• will not be assigned to any individuals as by nature group contains many members
  • will be available to all actors that belong to defined group(s) - it's resolved on the time of the query as task is assigned to group so changes to the group do not have to be synced with tasks
  • will be moved to Ready state
  • user to be able to work on task will have to explicitly claim the task
so this improves situation a bit but still have some issues ... manual claim and potential delays to pick tasks from the group "queue".

... use pluggable task assignment 

for this exact purpose, jBPM 7 comes with pluggable task assignment support to let you (or to be precise system) to distribute tasks according to various criteria. The criteria here are what makes the difference, as different business domains will have different ways of assigning tasks. Even different departments within the same organization will differ in that regard. 

So what is the task assignment here? In general this is the logic that will be used to find the best suitable candidate to take the task automatically. To carry on with the example, there is a process that is assigned to a singe group - HR. 
Task assignment strategy will then be invoked when a task is created and strategy can find the best actual owner for it. If it does such a task:
  • will be assigned to selected actor
  • will be moved to Reserved state
  • no one else will be able to work on this task any more 
but if the strategy won't be able to find any suitable candidate (should be rather rare case but still can happen) the task will fallback to default behavior as described above.

Assignment strategy can be based on almost anything that is valuable to the business to make a fact based and efficient decision. That means some strategies can be based on:
  • potential owners (as in this example)
  • task data (input variables)
  • task properties (name, description, project, etc)
  • time when task was created
  • external data not related to task itself

So that gives all the options to the users to build their own strategies based on the specific needs. But before going to the implementation (next article) let's look at...

... what comes out of the box

jBPM 7 comes with two assignment strategies out of the box
  • Potential owner busyness strategy - default
  • Business rules strategy
Potential owner busyness strategy
this strategy simply makes sure that least loaded actors from potential owner list will be selected. Strategy will work on both types of potential owners - users and groups but to be able to effectively find best match it needs to resolve groups to users. Resolve is done by UserInfo configured in the environment - please make sure you have one properly configured otherwise strategy will not work in most efficient way.

Name of the strategy to be used to activate:
PotentialOwnerBusyness




Business rules strategy
This strategy promotes the use of business rules as a way of selecting actual owners. Strategy does not come with any predefined rules but instead expect to be given the KJAR coordinates of the project to be used to perform assignment. The most important factor here is that any rule can be used and it supports dynamic updates of the rules as well by making use of KIE Scanner that can incrementally update knowledge base upon new version of the KJAR being discovered.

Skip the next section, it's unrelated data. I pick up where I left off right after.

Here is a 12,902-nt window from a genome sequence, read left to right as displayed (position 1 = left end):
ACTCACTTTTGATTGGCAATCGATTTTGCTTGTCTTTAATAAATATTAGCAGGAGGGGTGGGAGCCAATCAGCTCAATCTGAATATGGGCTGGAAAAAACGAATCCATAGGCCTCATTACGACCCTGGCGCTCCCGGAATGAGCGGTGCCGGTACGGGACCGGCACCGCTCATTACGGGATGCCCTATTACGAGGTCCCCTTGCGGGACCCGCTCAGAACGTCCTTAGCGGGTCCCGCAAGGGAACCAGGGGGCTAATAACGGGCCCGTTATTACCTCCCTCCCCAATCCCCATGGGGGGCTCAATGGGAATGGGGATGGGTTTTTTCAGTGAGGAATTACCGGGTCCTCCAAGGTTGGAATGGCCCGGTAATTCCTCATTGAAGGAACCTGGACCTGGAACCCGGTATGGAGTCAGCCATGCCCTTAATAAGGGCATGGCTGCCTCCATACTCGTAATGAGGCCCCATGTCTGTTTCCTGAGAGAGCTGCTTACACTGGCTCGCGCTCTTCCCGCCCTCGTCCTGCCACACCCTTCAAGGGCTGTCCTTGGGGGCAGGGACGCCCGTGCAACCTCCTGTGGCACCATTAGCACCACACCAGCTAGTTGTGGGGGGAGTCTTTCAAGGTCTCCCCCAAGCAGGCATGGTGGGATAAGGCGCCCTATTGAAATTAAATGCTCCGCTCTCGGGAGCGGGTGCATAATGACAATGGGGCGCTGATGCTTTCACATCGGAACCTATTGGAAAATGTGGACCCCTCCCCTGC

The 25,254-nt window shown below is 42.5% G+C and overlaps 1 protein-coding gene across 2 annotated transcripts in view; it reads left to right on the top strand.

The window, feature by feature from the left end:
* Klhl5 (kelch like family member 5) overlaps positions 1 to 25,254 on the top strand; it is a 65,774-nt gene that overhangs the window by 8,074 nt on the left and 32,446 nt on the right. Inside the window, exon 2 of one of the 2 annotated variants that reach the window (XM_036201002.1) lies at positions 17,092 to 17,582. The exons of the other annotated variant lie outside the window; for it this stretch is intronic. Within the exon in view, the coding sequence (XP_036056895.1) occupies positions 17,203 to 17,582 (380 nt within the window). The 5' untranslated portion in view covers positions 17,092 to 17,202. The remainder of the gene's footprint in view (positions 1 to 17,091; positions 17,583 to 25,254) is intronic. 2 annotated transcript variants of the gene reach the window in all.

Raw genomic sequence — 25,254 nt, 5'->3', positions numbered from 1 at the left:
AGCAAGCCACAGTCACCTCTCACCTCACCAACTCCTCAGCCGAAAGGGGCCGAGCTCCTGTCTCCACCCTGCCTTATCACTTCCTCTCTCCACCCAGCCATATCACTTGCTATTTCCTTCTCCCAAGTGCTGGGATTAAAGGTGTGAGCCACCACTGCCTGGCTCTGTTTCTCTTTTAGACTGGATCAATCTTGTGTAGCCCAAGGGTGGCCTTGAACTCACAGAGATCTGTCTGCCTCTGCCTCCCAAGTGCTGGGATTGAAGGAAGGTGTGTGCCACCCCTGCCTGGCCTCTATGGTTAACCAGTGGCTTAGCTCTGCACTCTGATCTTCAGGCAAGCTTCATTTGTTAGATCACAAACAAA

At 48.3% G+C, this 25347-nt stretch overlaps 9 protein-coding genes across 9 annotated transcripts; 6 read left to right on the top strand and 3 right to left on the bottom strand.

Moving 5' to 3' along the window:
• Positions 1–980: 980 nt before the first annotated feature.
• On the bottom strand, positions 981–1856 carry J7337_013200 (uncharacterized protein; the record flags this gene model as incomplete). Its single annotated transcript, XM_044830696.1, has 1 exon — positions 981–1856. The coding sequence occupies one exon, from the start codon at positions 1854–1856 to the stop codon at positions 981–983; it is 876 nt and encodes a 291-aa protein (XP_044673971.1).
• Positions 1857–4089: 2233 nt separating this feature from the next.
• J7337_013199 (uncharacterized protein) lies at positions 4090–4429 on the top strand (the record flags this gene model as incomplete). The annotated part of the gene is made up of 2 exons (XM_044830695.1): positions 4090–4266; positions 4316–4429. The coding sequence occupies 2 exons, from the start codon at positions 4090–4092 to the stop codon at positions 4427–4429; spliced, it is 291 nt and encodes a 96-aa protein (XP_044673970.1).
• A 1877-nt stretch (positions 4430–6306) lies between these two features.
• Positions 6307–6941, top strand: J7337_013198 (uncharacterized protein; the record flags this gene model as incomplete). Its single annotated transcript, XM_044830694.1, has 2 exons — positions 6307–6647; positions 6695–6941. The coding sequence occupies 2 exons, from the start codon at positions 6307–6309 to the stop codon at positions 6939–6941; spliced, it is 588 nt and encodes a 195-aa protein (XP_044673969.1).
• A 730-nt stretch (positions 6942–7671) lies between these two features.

Name of the strategy to be used to activate:
BusinessRule

Configuration parameters supported:
  • org.jbpm.task.assignment.rules.releaseId
    • required parameter that points the GAV of the KJAR
  • org.jbpm.task.assignment.rules.scan
    • optional - pool interval for the scanner in case it should be enabled - same as KIE Scanner expects it - in milliseconds
  • org.jbpm.task.assignment.rules.query
    • optional - drools query to be used to retrieve results - if not given all Assignment objects are taken from working memory and first is selected if not empty


... not only on task creation

task assignment is invoked not only on task creation (though that will be the most common case) but it will also get involved when:
  • task is released - here the actual owner who releases the task is excluded from the assignment
  • task nomination
  • task reassignment (deadlines)
  • task forwarding
with that it should provide quite capable self assignment behavior when the strategy is tailored for given needs.

... how to use it

Task assignment is disabled by default and can be easily enabled by specifying system property:
-Dorg.jbpm.task.assignment.enabled=true

then selecting strategy is done by another system property:
-Dorg.jbpm.task.assignment.strategy=NAME OF THE STRATEGY

if org.jbpm.task.assignment.strategy is not given PotentialOwnerBusyness strategy is used by default.

To be able to properly resolve group members users need to select user info implementation by system property:

-Dorg.jbpm.ht.userinfo=db

this one will select data base as source of group members and thus will have to be configured additionally. KIE Server comes with example configuration file in
kie-server.war/WEB-INF/classses/jbpm.user.info.properties

where db queries should be specified how to find users of given group.

Optionally you can create userinfo.properties file in the same directory and specify the group to users mapping in following format:

#groups setup
HR=hr@domain.com:en-UK:HR:[maciek,engUser,john]
PM=pm@domain.com:en-UK:PM:[maciek]

this is only for test purposes. For real environment use either data base or ldap based UserInfo implementation.

That concludes the introduction of task assignment strategies that are completely pluggable. Next article will illustrate how to implement custom strategy.